Contact Us: 844-466-7225


Mandating COVID-19 Vaccination in the Healthcare Workforce

Posted/Updated on 3/9/22 4:45 PM

Federal COVID-19 Vaccine Mandates

January 13, 2022 U.S. Supreme Court decisions:

  • The Supreme Court has blocked the Occupational Safety and Health Administration (OSHA) COVID-19 Vaccination and Testing Emergency Temporary Standard (ETS), which required employers under OSHA’s authority and jurisdiction with 100 or more employees to develop, implement, and enforce a policy requiring employees to be fully vaccinated or undergo weekly COVID-19 testing and wear a face covering in the workplace. OSHA withdrew this ETS effective January 26, 2022.

  • The Supreme Court has allowed the Centers for Medicare and Medicaid Services (CMS) Omnibus COVID-19 Health Care Staff Vaccination Interim Final Rule to go into effect, which requires COVID-19 vaccinations for workers in health care facilities that are regulated under the Medicare health and safety standards but provides exemptions for certain medical conditions or religious beliefs. 

Historically, vaccines have been relied upon as the most effective strategy to prevent disease transmission. Although the COVID-19 vaccine is widely available to healthcare workers, surveys reveal significant levels of vaccine hesitancy in this population.[1] Top concerns include vaccine development occurring too quickly; not receiving enough information about safety, side effects, and administration; and skepticism regarding the clinical trial process. [1] With hundreds of millions of vaccine doses now administered in the US, safety and efficacy of the available vaccines is better understood.

Mandatory Vaccination Considerations and Guidance

Prior to COVID-19 vaccine availability, the best and only method to prevent the spread of SARS-CoV-2 relied on the implementation of pandemic infection prevention and control measures per CDC guidance. Now that the available vaccines demonstrate effectiveness in preventing COVID-19 infection and in preventing hospitalizations and deaths, this is an added measure that can be taken to ensure the safety of both patients and healthcare workers. [2] In fact, after review of vaccine efficacy in clinical trials, real-world effectiveness studies, and post-authorization safety monitoring a findings, a multispecialty consensus statement released in July 2021 recommends COVID-19 vaccination should be a condition of employment for healthcare workers.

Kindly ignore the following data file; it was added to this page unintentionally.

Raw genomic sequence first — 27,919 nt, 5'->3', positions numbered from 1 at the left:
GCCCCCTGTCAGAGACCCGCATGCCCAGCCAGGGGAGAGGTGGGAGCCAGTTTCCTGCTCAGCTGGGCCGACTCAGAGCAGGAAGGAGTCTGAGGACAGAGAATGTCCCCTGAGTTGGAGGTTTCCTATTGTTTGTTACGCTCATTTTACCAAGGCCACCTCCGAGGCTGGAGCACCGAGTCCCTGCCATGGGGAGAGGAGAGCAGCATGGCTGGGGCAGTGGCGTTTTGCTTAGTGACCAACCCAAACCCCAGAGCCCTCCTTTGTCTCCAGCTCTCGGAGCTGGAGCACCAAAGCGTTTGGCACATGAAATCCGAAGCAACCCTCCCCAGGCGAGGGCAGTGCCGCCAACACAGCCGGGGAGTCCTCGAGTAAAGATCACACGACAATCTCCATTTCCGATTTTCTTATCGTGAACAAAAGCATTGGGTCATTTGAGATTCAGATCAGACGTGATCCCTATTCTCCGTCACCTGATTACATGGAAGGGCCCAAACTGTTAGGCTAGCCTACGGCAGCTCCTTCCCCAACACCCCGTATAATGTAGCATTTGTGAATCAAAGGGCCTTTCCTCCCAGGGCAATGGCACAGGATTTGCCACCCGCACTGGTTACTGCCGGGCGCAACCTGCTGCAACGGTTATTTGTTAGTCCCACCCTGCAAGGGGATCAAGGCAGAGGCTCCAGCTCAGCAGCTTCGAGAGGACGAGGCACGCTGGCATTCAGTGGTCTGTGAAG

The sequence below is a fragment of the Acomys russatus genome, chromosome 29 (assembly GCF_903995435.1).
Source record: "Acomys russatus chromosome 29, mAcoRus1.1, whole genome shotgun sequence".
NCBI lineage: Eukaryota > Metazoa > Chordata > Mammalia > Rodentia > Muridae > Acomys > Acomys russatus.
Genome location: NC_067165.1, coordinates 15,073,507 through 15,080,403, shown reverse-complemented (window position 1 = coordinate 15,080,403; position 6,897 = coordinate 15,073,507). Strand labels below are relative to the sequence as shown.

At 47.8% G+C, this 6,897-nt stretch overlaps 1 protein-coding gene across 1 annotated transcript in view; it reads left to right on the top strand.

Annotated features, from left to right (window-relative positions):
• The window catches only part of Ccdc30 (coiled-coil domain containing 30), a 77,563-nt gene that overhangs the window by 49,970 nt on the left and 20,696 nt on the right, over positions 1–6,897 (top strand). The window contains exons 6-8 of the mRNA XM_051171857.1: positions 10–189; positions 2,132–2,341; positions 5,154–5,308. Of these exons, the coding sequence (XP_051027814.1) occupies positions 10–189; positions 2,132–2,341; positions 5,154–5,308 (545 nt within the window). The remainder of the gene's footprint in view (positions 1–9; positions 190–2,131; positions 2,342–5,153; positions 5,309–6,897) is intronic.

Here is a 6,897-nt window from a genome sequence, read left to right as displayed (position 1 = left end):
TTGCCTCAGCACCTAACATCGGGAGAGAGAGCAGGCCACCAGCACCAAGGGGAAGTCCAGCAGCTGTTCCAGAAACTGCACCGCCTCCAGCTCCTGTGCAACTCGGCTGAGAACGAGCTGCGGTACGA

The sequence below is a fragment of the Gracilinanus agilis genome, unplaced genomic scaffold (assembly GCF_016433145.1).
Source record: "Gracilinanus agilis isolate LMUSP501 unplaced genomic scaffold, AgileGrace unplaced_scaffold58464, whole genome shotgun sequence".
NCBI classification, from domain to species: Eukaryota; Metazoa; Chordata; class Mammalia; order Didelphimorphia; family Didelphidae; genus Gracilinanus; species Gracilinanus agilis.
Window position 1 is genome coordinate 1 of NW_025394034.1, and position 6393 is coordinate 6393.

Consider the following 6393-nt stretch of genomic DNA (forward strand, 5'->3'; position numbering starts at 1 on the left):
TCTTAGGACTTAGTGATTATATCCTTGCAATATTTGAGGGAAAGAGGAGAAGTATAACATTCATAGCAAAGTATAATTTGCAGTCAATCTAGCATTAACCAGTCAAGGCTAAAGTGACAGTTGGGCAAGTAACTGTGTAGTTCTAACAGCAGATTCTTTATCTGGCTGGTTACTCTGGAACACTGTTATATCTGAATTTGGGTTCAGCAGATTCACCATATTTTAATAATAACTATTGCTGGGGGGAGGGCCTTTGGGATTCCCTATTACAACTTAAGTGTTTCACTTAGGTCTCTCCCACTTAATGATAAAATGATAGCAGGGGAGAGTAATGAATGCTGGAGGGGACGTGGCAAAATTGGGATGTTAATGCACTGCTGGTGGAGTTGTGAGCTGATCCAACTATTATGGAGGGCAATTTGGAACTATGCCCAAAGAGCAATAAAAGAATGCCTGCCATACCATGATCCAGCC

Notably, the consensus statement acknowledges exemptions to mandatory vaccination for healthcare workers with medical contraindications to all of the available vaccines and other exemptions that are specified by state or federal law. [2] Examples of federal law exceptions include religious accommodations under Title VII of the Civil Rights Act of 1964 and medical accommodations under the Americans with Disabilities Act (ADA). The Equal Employment Opportunity Commission (EEOC) addresses the question regarding how employers should respond to employees who indicate they are unable to receive a required COVID-19 vaccination due to disability or religious beliefs. The EEOC explains that EEO laws do not prevent employers from mandating vaccination, but that Title VII and the ADA require reasonable accommodations be provided to employees who opt not to get the vaccine due to religion or disability, unless the accommodation would create an undue hardship for the employer. [2,3] Additionally, the EEOC allows employers to inquire about employee vaccination status including proof of vaccination without violating federal laws as long as this information is stored confidentially. [2,3]